If you are looking for meaning, you can find that in many places in the OT.  Knowing hebrew also helps because if you read it in the original it has a totally different meaning. 

Like I said it depends on what you want. 
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« Reply #8 on: March 06, 2008, 04:24:32 PM »

Thanks everyone.  I should note here that I'm not Orthodox but rather looking into Orthodoxy. 

What should I be reading to get the essence of Christianity in the Old Testament?  Is everything from Job afterwards more what I'm looking for?

May God bless you with both hands on your journey!

The heart of both the Old and New Testaments is our Lord and God and Saviour Jesus Christ.  His life, death, and resurrection is to be found in the Old and in the New.  For example, since you seem to be reading the Law and historical books at the moment, you could look at the book of Genesis and find God walking in the Garden in the cool of the day. S. Irenaeus tells us that this is foretelling that the Word of God would one day be with men, walking amongst us, speaking with us. I strongly encourage you to read the Fathers along with your study of Scripture--by doing this, you will be reading the Scriptures with the mind of the Church, discovering Christ every place you turn.
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« Reply #9 on: March 06, 2008, 05:38:32 PM »

In my experience, I've never found anything enlightening within the OT. Not to say others cannot or that it is devoid of all meaning, but I never have the same spiritual joy as when I read the Gospels.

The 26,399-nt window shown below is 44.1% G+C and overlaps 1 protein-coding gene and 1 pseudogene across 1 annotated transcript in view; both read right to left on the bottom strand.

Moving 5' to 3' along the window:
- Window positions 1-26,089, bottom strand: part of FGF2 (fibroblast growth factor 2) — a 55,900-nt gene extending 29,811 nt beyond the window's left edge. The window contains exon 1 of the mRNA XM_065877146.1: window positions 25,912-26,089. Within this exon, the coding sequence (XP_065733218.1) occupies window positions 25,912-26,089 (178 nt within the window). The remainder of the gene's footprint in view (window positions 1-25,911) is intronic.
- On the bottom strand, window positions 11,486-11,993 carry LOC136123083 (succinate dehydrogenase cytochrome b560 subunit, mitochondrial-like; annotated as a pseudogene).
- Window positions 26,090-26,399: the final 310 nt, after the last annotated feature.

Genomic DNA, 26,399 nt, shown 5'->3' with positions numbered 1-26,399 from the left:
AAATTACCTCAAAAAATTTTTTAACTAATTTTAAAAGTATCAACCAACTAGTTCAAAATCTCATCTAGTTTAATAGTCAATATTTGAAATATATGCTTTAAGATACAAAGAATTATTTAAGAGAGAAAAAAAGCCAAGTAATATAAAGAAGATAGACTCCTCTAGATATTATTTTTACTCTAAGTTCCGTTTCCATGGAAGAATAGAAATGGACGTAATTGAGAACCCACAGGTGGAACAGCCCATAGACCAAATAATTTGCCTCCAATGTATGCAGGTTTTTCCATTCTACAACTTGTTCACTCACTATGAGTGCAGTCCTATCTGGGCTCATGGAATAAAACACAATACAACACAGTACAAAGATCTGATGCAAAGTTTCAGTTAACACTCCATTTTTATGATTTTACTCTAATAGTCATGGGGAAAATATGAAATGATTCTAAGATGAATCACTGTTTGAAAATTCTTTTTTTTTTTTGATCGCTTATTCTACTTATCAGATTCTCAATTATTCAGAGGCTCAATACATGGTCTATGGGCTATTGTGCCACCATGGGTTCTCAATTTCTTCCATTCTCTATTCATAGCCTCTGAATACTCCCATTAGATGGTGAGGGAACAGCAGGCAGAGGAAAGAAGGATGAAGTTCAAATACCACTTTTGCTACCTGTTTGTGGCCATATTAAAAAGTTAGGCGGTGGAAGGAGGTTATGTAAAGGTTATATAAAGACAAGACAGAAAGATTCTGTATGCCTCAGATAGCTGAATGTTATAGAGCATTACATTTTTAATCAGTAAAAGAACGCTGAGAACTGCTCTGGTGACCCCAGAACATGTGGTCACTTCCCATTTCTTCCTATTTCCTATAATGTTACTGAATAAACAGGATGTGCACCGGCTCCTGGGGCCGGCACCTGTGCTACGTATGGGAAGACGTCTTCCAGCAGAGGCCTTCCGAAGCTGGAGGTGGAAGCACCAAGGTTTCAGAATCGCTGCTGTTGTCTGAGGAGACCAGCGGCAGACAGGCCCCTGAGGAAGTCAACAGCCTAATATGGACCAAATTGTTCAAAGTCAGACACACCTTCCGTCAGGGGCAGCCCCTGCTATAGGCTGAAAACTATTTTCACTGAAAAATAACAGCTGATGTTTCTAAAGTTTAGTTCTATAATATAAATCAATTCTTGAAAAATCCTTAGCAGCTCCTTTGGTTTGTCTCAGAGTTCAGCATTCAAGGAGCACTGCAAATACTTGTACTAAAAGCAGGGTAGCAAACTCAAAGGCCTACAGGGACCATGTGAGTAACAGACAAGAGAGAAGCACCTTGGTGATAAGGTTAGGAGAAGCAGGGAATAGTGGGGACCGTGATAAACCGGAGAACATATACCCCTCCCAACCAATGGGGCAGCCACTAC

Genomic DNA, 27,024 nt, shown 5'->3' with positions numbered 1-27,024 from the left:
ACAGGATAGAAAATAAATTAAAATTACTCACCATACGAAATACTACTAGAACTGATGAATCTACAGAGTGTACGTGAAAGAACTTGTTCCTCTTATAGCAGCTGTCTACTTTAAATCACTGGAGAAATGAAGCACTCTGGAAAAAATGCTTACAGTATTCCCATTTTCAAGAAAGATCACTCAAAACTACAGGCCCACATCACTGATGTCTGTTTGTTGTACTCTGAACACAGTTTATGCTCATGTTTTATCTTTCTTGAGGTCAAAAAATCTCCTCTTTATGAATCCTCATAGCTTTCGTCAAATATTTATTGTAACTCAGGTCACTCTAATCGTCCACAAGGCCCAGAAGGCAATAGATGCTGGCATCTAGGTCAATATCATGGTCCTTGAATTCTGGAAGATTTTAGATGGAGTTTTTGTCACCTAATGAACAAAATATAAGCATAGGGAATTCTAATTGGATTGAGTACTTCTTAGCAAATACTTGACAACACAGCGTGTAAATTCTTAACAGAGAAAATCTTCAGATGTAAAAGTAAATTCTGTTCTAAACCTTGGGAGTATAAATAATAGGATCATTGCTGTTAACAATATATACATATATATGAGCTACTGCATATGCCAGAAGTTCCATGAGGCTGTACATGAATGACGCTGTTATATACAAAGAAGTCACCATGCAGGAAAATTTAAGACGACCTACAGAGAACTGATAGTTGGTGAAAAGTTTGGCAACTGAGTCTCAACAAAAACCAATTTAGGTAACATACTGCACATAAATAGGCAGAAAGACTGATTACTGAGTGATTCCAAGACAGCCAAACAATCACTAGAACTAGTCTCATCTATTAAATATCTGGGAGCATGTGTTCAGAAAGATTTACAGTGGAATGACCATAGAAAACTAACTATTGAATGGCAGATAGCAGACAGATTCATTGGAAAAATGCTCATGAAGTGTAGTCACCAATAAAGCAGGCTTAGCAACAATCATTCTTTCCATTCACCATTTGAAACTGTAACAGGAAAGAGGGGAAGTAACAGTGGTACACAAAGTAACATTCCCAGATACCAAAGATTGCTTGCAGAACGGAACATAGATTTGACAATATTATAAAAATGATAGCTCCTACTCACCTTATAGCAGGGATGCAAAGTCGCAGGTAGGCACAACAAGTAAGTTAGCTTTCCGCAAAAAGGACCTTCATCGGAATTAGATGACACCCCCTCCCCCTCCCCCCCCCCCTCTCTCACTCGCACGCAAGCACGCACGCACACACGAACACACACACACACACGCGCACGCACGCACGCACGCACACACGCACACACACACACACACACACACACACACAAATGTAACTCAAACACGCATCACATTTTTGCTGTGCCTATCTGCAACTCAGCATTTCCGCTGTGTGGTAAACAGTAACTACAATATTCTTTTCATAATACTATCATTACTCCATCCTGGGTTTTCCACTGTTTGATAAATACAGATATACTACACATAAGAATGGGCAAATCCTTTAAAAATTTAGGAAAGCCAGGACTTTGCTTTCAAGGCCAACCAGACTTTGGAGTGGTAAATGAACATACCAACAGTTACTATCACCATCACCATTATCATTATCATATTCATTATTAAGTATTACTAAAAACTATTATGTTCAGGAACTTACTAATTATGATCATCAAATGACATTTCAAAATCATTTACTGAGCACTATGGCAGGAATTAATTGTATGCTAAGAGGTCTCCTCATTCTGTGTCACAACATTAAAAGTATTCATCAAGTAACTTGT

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raskolnikov
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« Reply #10 on: March 06, 2008, 06:16:51 PM »

Knowing hebrew also helps because if you read it in the original it has a totally different meaning. 

Not exactly. 

While you're never going to find exact equivalents between two languages you can still get approximations.  Just because languages don't aren't duplicates of one another does not mean that they are polar opposites.  Besides the point really since Biblical Hebrew is significantly different from the language spoken in present day Israel.  Biblical Hebrew as I understand it was actually quite primitive which is why the Bible was translated into Greek which lent itself to abstract philosophic thought and terminology moreso than did Biblical Hebrew.
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« Reply #11 on: March 06, 2008, 06:25:53 PM »

Not exactly. 

While you're never going to find exact equivalents between two languages you can still get approximations.  Just because languages don't aren't duplicates of one another does not mean that they are polar opposites.  Besides the point really since Biblical Hebrew is significantly different from the language spoken in present day Israel.  Biblical Hebrew as I understand it was actually quite primitive which is why the Bible was translated into Greek which lent itself to abstract philosophic thought and terminology moreso than did Biblical Hebrew.

I don't think I'd classify Biblical Hebrew as "primitive".  It served its purpose quite well, preparing the Jewish people for the coming of the Son of God.  It wasn't the language's fault they didn't get it when He walked among them, but their own hardened hearts.  While I don't read Hebrew myself, I know that there are nuances that are obvious in the original language that you just can't get in any other language, even in Greek. 

AFAIK, the Bible was translated into Greek, historically speaking, because one of the Ptolomeic pharohs wanted a copy of the Hebrew scripture for his library.  The fact that Greek was the lingua franca of most of the Mediterranean world thanks to Alexander's conquests certainly influenced the decision.  Of course, one can also say that the Septuagint occurred in order to make the spreading of the Faith among the Gentiles after the Ascension that more easy. 
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raskolnikov
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« Reply #12 on: March 06, 2008, 08:00:37 PM »

I don't think I'd classify Biblical Hebrew as "primitive"